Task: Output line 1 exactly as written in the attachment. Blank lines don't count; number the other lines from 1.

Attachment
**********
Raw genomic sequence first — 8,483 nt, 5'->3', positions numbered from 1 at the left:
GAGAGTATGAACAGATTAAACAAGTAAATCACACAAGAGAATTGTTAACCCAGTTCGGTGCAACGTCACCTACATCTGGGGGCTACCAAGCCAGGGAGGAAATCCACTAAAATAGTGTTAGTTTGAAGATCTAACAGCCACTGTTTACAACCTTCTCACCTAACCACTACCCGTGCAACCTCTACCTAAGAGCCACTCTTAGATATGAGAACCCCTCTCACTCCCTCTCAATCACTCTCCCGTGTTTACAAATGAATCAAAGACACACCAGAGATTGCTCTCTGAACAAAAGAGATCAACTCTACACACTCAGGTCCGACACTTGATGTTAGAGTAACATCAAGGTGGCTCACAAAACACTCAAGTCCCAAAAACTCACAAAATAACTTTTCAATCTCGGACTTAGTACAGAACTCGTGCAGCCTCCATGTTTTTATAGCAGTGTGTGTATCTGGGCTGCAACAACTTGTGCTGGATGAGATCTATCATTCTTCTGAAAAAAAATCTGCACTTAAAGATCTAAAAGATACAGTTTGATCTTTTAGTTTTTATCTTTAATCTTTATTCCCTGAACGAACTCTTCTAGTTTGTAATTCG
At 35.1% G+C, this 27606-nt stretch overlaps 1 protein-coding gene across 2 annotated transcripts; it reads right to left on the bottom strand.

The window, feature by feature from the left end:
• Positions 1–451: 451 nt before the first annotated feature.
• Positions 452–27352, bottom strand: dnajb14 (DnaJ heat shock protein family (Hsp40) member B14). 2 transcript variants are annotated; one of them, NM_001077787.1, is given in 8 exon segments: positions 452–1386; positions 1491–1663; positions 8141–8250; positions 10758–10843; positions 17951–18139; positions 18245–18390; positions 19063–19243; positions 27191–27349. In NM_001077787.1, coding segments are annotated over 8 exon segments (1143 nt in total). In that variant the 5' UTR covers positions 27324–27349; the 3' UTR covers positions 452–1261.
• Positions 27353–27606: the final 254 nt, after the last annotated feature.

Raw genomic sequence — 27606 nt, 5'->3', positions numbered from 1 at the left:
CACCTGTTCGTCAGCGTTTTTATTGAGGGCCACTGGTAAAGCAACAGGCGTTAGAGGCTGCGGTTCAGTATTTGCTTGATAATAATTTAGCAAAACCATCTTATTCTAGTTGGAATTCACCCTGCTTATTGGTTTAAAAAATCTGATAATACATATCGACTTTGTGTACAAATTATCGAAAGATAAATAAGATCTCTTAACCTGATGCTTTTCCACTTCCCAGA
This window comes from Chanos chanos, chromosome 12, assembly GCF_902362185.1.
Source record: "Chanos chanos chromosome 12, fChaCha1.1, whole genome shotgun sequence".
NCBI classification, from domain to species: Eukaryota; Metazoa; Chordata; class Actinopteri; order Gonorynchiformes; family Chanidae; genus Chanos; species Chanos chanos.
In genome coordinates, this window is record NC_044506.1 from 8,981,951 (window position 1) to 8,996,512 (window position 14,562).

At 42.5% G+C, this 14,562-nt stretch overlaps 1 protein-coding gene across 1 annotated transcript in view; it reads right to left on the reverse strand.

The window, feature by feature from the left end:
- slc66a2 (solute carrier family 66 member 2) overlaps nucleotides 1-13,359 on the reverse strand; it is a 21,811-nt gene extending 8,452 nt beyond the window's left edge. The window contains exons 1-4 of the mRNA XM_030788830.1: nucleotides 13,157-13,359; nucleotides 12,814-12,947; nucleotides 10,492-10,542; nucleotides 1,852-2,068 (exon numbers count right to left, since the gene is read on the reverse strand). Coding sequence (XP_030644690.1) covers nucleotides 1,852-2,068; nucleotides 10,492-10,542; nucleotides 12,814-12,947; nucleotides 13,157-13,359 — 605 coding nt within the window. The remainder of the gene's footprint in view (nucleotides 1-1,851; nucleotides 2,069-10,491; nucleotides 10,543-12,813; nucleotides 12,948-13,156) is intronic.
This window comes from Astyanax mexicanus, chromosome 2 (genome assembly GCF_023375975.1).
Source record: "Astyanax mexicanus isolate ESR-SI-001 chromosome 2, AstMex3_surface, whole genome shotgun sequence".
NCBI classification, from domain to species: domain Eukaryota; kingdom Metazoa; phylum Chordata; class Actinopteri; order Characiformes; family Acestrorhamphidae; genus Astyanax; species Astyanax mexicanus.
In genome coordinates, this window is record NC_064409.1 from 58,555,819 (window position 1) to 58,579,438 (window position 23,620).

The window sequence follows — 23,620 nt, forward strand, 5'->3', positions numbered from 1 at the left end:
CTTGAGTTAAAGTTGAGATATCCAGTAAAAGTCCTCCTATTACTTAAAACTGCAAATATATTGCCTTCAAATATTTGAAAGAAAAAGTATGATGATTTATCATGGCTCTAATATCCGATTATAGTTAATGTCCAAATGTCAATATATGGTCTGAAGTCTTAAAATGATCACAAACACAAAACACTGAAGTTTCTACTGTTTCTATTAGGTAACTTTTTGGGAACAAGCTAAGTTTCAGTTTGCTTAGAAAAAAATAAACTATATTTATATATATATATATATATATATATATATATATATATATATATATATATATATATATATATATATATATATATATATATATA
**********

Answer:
Raw genomic sequence first — 8,483 nt, 5'->3', positions numbered from 1 at the left: